In the Course of Human Events
Embracing an uncomfortable form of protest
On October 20, 2019, I watched from my apartment in Amherst, Massachusetts, as elections took place in my home country of Bolivia. My eyes were glued to my phone while my family reported the results back to me, and I felt hope for the first time in a long time. But it hurt, too. I was far away, unable to cast a vote and have my voice heard. I watched from a distance on election night when the preliminary results reporting suddenly stopped. The next day, when it was clear that something shady was going on and everyone I knew—including my 94-year-old grandma—took to the streets to protest, I couldn’t be there with them.
Born and raised in La Paz, Bolivia, I moved to the United States almost four years ago to attend college. In the fall of 2016, as I settled into my first semester of classes, Bolivia’s longtime president Evo Morales called for a referendum that would let him run for a fourth term. Although the constitution only allowed for two consecutive terms, he had manipulated the system to run a third time in 2014, and in 2016 tried to manipulate it again, treating constitutional law like play dough. Voters failed to pass his referendum, but in November 2017, the constitutional court ruled that he had the human right to run for president despite the lack of voter support.
I didn’t get to march in protest with my people in 2017. And I didn’t get to march with them as Morales claimed victory in 2019, even though he didn’t seem to have the numbers and claims of election fraud began circulating.
I experienced the strange dichotomy of my life staying exactly as it was and yet not being the same at all.
The protests didn’t stop for the next three weeks. As they went on, I experienced the strange dichotomy of my life staying exactly as it was and yet not being the same at all. I still had to wake up, go to class, do my homework, and study as if it were just another regular day. Meanwhile, my sisters back home were trapped in the house because even walking down to the corner store could put their lives in danger. Rioters supporting Morales’s party burned down civic leaders’ homes, journalists’ homes, buses, and hospitals. They attacked people on the street. And where was I? I was thinking about an assignment I had due next week. I felt like everything should’ve stopped. The life of my friends and family had changed dramatically, so why hadn’t mine?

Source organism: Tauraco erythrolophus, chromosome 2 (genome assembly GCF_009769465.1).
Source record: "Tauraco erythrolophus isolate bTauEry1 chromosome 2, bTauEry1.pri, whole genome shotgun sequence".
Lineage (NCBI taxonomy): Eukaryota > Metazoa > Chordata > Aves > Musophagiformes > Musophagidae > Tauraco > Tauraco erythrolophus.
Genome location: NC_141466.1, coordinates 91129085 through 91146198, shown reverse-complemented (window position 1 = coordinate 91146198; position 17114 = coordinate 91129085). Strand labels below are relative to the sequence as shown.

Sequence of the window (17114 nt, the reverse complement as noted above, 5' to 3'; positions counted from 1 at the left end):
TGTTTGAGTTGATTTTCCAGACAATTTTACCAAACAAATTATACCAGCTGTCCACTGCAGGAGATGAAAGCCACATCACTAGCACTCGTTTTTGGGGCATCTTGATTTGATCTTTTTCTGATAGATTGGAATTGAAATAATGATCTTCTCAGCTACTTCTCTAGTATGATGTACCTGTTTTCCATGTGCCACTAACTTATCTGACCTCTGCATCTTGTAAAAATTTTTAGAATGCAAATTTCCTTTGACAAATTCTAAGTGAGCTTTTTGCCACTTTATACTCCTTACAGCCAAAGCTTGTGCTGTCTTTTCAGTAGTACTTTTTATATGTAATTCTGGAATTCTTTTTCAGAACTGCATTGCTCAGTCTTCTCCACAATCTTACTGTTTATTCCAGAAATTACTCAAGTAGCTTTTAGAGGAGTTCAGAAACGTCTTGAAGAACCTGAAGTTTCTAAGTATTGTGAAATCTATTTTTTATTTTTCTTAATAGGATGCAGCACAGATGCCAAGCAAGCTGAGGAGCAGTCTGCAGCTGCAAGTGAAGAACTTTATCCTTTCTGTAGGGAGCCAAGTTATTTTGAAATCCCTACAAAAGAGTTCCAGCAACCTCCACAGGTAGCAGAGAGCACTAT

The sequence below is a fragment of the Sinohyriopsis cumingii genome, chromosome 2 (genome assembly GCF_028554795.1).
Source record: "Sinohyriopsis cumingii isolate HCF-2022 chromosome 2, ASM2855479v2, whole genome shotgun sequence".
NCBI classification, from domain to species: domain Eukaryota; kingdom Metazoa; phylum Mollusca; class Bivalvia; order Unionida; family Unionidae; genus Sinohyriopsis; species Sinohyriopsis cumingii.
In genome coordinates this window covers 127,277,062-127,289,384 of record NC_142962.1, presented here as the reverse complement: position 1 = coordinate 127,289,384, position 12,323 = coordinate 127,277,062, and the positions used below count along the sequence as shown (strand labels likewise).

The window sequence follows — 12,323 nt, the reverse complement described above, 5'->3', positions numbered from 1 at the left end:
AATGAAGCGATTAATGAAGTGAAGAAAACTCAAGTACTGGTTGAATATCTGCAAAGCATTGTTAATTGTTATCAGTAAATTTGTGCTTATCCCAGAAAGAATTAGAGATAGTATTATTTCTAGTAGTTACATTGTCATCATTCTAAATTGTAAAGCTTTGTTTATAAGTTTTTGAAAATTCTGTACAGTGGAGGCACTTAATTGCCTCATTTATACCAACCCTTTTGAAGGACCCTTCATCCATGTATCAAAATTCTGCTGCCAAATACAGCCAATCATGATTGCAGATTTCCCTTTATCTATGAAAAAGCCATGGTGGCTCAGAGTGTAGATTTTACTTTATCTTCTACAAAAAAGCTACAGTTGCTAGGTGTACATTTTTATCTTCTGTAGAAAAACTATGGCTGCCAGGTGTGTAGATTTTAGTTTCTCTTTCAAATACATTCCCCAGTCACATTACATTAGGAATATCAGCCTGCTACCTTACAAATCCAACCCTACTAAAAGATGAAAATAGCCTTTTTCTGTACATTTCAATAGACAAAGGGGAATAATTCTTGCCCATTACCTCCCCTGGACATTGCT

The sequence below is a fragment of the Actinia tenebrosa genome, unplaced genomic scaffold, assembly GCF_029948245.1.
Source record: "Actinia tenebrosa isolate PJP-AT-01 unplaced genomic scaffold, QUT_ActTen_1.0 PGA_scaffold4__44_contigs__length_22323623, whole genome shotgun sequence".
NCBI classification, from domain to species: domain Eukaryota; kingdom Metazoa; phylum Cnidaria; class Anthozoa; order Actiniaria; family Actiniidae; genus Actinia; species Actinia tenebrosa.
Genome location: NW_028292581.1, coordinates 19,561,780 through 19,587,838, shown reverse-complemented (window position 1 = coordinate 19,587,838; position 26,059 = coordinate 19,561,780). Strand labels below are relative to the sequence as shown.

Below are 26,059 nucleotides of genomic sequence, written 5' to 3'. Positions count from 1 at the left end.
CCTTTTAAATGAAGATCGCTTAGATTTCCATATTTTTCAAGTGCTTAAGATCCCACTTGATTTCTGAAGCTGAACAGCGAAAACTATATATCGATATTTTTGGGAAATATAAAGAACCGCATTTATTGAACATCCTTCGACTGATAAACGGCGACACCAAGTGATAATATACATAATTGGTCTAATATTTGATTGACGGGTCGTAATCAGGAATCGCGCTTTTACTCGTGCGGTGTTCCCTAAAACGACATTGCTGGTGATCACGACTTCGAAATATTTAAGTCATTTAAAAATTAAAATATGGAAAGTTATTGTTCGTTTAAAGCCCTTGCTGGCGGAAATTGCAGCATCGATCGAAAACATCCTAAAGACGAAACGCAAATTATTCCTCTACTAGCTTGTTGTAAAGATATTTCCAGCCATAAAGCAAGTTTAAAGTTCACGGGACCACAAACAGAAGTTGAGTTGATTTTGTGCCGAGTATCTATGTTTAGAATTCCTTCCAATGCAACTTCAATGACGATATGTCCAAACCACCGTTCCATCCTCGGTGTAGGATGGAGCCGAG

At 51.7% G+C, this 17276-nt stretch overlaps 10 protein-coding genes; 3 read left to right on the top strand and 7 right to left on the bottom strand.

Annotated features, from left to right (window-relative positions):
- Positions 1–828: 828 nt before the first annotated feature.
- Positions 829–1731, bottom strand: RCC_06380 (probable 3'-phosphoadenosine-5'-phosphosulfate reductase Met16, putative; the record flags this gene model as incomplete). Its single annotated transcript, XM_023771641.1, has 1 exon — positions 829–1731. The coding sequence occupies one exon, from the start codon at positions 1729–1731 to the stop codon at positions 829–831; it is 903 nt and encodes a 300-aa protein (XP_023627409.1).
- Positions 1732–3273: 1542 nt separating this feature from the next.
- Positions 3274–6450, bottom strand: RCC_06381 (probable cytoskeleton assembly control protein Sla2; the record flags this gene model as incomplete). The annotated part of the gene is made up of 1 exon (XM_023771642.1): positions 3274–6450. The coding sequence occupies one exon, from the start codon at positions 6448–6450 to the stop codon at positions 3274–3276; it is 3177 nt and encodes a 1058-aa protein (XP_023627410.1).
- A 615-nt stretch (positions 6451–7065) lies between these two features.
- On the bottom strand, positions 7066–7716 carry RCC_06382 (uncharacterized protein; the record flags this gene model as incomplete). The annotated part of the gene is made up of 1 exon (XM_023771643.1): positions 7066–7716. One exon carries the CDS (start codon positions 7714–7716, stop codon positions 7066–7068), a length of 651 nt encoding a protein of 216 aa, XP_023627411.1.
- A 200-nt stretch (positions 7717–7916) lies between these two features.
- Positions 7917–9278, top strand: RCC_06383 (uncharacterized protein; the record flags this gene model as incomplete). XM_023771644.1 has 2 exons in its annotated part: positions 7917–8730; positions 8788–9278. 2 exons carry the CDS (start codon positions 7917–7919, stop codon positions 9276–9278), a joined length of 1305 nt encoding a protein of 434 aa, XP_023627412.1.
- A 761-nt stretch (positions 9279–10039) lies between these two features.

As the protests raged on, the military recommended that Morales step down in order to restore peace. He went into exile in Mexico, and an interim government stepped in. Morales claimed that the protests against him were a coup and that the election had been fair, and I’ve seen a lot of people buying into Morales’s “coup” narrative. But as a journalism major, my job is to gather and report the facts, no matter how loudly Morales protests. Now that the dust has settled, I realize that despite not being there, I do have a role to play in the fight: to inform people as much as I can.
As a journalism major, my job is to gather and report the facts, no matter how loudly Morales protests.
I have the privilege of being able to write about this issue without fear of retaliation, something even professional journalists back home don’t have. Moreover, at the Massachusetts Daily Collegian I have a platform for my writing, and I’ve learned that people listen. It’s a great responsibility, and one that I don’t take lightly.
Rioters may not be in the streets anymore, and new elections may be on their way, but our fight is far from over. There’s still a lot of misinformation out there, and if there’s anything I’ve learned from being abroad while Bolivia was fighting for democracy, it’s that good journalism is extremely important. Seeing so many journalists work relentlessly to bring the truth to light no matter where they are in the world inspires me to always do the same, no matter the risk. That feeling of being torn between two places can be an asset, continually motivating me to amplify the voices of many who are not free to speak for themselves.
A version of this piece originally appeared in the Massachusetts Daily Collegian.